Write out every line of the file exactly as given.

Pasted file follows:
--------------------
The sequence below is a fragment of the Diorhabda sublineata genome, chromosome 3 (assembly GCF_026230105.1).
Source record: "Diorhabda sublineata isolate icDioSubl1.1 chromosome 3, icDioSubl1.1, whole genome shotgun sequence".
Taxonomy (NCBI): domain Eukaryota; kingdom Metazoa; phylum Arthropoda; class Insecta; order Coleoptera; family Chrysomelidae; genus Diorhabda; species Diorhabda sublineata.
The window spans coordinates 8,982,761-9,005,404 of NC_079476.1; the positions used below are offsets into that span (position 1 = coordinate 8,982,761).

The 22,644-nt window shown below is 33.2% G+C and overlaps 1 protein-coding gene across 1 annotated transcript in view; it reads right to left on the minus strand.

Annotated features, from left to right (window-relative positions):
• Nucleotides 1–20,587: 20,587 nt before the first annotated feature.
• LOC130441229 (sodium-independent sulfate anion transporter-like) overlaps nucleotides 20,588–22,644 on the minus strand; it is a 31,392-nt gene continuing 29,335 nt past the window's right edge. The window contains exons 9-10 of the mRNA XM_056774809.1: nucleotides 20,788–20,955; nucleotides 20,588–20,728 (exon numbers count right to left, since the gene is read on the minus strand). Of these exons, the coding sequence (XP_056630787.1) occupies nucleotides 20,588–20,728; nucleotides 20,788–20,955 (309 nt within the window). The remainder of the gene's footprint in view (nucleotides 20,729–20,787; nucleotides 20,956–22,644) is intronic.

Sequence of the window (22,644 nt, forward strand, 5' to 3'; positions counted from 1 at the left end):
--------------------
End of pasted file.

The sequence below is a fragment of the Diorhabda sublineata genome, chromosome 3 (assembly GCF_026230105.1).
Source record: "Diorhabda sublineata isolate icDioSubl1.1 chromosome 3, icDioSubl1.1, whole genome shotgun sequence".
Taxonomy (NCBI): domain Eukaryota; kingdom Metazoa; phylum Arthropoda; class Insecta; order Coleoptera; family Chrysomelidae; genus Diorhabda; species Diorhabda sublineata.
The window spans coordinates 8,982,761-9,005,404 of NC_079476.1; the positions used below are offsets into that span (position 1 = coordinate 8,982,761).

The 22,644-nt window shown below is 33.2% G+C and overlaps 1 protein-coding gene across 1 annotated transcript in view; it reads right to left on the minus strand.

Annotated features, from left to right (window-relative positions):
• Nucleotides 1–20,587: 20,587 nt before the first annotated feature.
• LOC130441229 (sodium-independent sulfate anion transporter-like) overlaps nucleotides 20,588–22,644 on the minus strand; it is a 31,392-nt gene continuing 29,335 nt past the window's right edge. The window contains exons 9-10 of the mRNA XM_056774809.1: nucleotides 20,788–20,955; nucleotides 20,588–20,728 (exon numbers count right to left, since the gene is read on the minus strand). Of these exons, the coding sequence (XP_056630787.1) occupies nucleotides 20,588–20,728; nucleotides 20,788–20,955 (309 nt within the window). The remainder of the gene's footprint in view (nucleotides 20,729–20,787; nucleotides 20,956–22,644) is intronic.

Sequence of the window (22,644 nt, forward strand, 5' to 3'; positions counted from 1 at the left end):